My right hon. Friend the Prime Minister and other members of the Government have made it plain in our consultations and in this House that we are ready at any time to consider serious proposals for improving the working of the Industrial Relations Act. We are prepared to consider any complaints about the way in which it impinges upon trade unions and their members. Those unions which have used the Act have found it of advantage to their members. If the unions do not use the facilities under the Act they cannot take advantage of it.

Mr. Idris Owen

Do the figures which my right hon. Friend has given include the number of days lost in the recent dispute affecting the building industry? Is my right hon. Friend aware that many of those who were forced to come out on strike did so because of intimidation and not out of desire?

Mr. Macmillan

It is true that the building strike was exacerbated by forms of industrial action which have been deplored by the trade union movement and by both sides of the House.

Mr. Harper

In view of the fact that the miners' strike has been referred to as being one of the main causes of the numbers being so high, is the Secretary of State aware that that dispute was caused by the incompetence of the Government and the arrogance of the Prime Minister in not judging the situation as it ought to have been judged? Is the right hon. Gentleman aware that if the Prime Minister had judged it aright there would not have been one ton of coal or one day's work lost?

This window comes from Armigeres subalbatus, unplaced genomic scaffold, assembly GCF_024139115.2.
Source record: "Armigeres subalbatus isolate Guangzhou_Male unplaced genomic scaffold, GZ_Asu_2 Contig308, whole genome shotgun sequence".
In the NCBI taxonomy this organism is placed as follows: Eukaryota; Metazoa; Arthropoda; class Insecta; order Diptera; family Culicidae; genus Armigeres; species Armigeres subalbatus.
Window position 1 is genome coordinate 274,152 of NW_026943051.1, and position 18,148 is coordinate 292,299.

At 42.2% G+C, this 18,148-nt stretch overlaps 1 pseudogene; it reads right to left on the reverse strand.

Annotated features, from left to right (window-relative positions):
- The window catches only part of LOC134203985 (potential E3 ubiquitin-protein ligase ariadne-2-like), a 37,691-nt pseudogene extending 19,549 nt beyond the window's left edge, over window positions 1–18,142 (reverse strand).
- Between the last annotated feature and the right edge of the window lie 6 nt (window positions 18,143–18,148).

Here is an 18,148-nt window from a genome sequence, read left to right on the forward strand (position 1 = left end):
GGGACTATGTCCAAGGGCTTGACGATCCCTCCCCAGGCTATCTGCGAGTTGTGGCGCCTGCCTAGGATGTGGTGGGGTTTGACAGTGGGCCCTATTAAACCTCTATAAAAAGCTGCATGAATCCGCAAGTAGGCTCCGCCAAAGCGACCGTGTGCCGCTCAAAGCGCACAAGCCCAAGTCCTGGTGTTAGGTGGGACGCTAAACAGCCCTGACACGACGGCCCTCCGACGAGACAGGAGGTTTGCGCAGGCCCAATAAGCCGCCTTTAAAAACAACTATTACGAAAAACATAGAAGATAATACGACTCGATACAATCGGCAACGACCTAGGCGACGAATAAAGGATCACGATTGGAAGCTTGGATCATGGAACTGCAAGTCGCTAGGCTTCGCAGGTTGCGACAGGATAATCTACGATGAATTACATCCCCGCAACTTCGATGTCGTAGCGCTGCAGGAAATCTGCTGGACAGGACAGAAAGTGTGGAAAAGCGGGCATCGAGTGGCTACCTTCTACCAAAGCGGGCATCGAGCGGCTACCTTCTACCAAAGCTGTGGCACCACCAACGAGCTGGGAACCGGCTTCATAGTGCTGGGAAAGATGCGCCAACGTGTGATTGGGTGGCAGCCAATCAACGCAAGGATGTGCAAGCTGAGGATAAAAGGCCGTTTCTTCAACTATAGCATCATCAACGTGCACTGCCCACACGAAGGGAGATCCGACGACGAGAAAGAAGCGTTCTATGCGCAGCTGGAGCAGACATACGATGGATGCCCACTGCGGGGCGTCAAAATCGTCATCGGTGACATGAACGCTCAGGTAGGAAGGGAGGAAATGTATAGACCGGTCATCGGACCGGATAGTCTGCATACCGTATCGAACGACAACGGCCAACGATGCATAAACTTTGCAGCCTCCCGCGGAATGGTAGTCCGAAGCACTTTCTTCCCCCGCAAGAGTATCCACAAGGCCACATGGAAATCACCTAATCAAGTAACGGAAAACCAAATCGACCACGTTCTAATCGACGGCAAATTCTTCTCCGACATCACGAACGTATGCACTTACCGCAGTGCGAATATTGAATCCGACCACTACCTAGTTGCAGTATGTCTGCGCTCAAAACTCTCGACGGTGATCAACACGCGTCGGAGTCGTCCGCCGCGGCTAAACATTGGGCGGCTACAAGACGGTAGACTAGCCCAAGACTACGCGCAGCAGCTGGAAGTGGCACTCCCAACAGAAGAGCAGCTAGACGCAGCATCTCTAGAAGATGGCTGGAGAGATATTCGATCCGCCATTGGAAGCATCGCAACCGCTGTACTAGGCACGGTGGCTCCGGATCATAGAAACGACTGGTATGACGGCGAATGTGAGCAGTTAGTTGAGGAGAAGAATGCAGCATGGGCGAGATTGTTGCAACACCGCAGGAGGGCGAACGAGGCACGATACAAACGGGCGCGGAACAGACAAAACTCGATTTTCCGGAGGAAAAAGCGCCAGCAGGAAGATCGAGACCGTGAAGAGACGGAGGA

Mr. Macmillan

I cannot accept the hon. Gentleman's analysis of the situation.

Mr. Kenneth Lewis

Does my right hon. Friend agree that if one of our freedoms is the right to strike, which can be misused, an equal freedom is the right to resist strikes, and that if there were more resistance perhaps there would be fewer strikes?

Mr. Macmillan

The Industrial Relations Act specifically protects the right of work-people to strike, but it also protects the right of people to get to work if they wish to do so.

Mr. Prentice

Following the question about the miners' strike by my hon. Friend the Member for Pontefract (Mr. Harper), does the right hon. Gentleman recognise that either the Wilberforce Report was completely wrong in its conclusions or the Government were fundamentally wrong in the attitude that they took to that strike? It would be more honest of Ministers to look back on that period and to admit that they made appalling mistakes which cost the country dearly.

Does the right hon. Gentleman realise that it is not good enough for him to say that he is willing to discuss amendments to the Industrial Relations Act? The Government introduced this legislation against all informed advice. Therefore, it is now the Government's responsibility to rescue the country from the mess in which it finds itself as a result of that mistake.

Mr. Macmillan

I do not accept that the Industrial Relations Act is the cause of any mess in which the country may be as a result of industrial disputes or action. Neither do I accept that the proposition initially put forward by the right hon. Gentleman is necessarily correct. Indeed, even if it were, I do not accept that it necessarily justifies the degree of industrial action or the methods of picketing used in the miners' strike.